Compensation ordered against expert witness

Introduction

A “group proceeding” legal action against the auditor, directors and trustee of a failed non-bank lender was settled for $64m, subject to approval by the Court. The Court of Appeal approved the overall settlement and asked the Victorian Supreme Court to review the legal costs as well as the amount of commission claimed by a litigation funder.

What presumably began as a routine approval process uncovered matters which gave rise to very serious concerns about the conduct of the solicitor and the barristers (“the Lawyers”), the litigation funder, and the Legal Costs Expert engaged to express an opinion on the reasonableness of the legal fees.

The Bolitho v Banksia Securities Ltd (No 18) [2021] VSC 666 judgement is long, and the facts are complex.  Others will focus on the duties owed by the Lawyers, but as someone undertaking expert witness work, I am very interested on the issues that resulted in an expert witness being ordered to pay compensation!

The Expert Witness

The Legal Costs Expert witness had issued four reports expressing the opinion that the claimed legal costs “were fair and reasonable,” before issuing a fifth report in which he withdrew those opinions and claimed that he had been misled.

The Court agreed that the Legal Costs Expert had been misled by “grossly improper” and dishonest conduct by which false evidence was “manufactured” to support the barristers’ fee claims, but it made swingeing criticisms of the expert nonetheless:

  • Inadequate disclosure of previous engagements – The Legal Costs Expert did not appropriately disclose previous engagements involving the barristers, which were relevant to an assessment of his independence, and he did not draw the Court’s attention to his limited experience in large commercial litigation, and specifically, group proceedings.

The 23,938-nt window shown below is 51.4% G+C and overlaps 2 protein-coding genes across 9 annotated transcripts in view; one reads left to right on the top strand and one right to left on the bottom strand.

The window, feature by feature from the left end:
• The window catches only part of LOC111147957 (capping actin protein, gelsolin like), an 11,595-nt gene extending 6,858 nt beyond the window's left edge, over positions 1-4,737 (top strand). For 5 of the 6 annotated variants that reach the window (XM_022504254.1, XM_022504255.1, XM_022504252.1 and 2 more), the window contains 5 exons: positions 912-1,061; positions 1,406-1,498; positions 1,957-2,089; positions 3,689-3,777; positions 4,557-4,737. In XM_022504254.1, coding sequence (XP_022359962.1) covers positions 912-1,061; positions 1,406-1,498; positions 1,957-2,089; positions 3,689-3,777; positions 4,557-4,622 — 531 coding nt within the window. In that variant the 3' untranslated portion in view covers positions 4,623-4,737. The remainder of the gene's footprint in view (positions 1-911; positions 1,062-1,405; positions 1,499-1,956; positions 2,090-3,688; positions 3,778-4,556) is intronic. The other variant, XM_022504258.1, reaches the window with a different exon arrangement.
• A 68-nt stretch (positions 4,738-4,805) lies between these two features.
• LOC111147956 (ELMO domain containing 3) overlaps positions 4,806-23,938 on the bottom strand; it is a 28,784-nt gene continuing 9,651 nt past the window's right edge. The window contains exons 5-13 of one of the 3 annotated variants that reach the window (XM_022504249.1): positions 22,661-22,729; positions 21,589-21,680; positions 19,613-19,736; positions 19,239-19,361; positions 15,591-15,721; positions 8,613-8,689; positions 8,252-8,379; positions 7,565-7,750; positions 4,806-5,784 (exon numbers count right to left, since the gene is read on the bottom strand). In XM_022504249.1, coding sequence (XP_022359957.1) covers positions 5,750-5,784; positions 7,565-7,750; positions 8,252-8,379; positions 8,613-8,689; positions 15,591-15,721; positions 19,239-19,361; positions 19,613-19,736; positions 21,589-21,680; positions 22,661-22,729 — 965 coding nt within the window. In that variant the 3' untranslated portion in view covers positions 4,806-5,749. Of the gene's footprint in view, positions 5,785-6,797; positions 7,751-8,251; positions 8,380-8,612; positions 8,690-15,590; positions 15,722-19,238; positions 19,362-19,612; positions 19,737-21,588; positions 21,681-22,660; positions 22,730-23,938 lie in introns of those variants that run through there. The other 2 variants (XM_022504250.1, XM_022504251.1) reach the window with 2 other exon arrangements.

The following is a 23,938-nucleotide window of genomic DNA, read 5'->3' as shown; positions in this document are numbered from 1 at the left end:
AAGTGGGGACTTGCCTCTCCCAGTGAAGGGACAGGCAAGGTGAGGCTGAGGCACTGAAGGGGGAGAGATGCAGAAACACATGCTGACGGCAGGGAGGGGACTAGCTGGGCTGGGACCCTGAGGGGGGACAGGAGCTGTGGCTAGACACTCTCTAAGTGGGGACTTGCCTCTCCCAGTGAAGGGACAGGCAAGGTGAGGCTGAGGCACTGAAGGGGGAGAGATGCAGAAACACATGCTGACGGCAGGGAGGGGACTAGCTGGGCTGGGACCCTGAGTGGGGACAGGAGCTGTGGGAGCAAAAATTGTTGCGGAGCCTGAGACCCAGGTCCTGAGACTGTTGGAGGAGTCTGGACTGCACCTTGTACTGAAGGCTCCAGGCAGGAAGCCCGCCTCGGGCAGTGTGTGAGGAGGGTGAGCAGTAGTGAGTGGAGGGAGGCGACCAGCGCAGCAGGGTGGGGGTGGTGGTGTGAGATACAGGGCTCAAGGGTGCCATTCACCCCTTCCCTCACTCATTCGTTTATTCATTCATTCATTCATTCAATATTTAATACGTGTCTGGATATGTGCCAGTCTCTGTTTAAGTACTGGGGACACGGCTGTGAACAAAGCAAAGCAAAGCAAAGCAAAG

• Breach of duty to assist the court impartially – The Legal Costs Expert did not undertake a proper independent objective assessment of the facts he was asked to assume, and he failed to seek further evidence or information when he should have done so. His claim that he had complied with the Expert Code of Conduct in this regard, when he had not, misled the Court.
  • Failure to apply specialised knowledge – His reports did not demonstrate the application of any expertise or specialised knowledge. He adopted a “formulaic approach” and did not satisfy himself that the time claimed was both actually spent and reasonably spent – as demonstrated by his failure to identify duplicated work and charges.
  • Failure to promptly respond to new information – Despite becoming aware of material new information the Legal Costs Expert did nothing to correct the misleading statements in the reports that he had prepared until “the eve of the trial” when he issued a fifth report that recanted his earlier opinions. Even then, the fifth report did not “confront the reality that [the expert] had, by his third report, misled the court.”

Conclusion

The Court held that the Legal Costs Expert had breached his duties to the Court and that those breaches “materially contributed” to the loss suffered by investors.  Together with the other parties, the Legal Costs Expert was ordered to pay compensation of $11.7m and to also pay costs on an indemnity basis.

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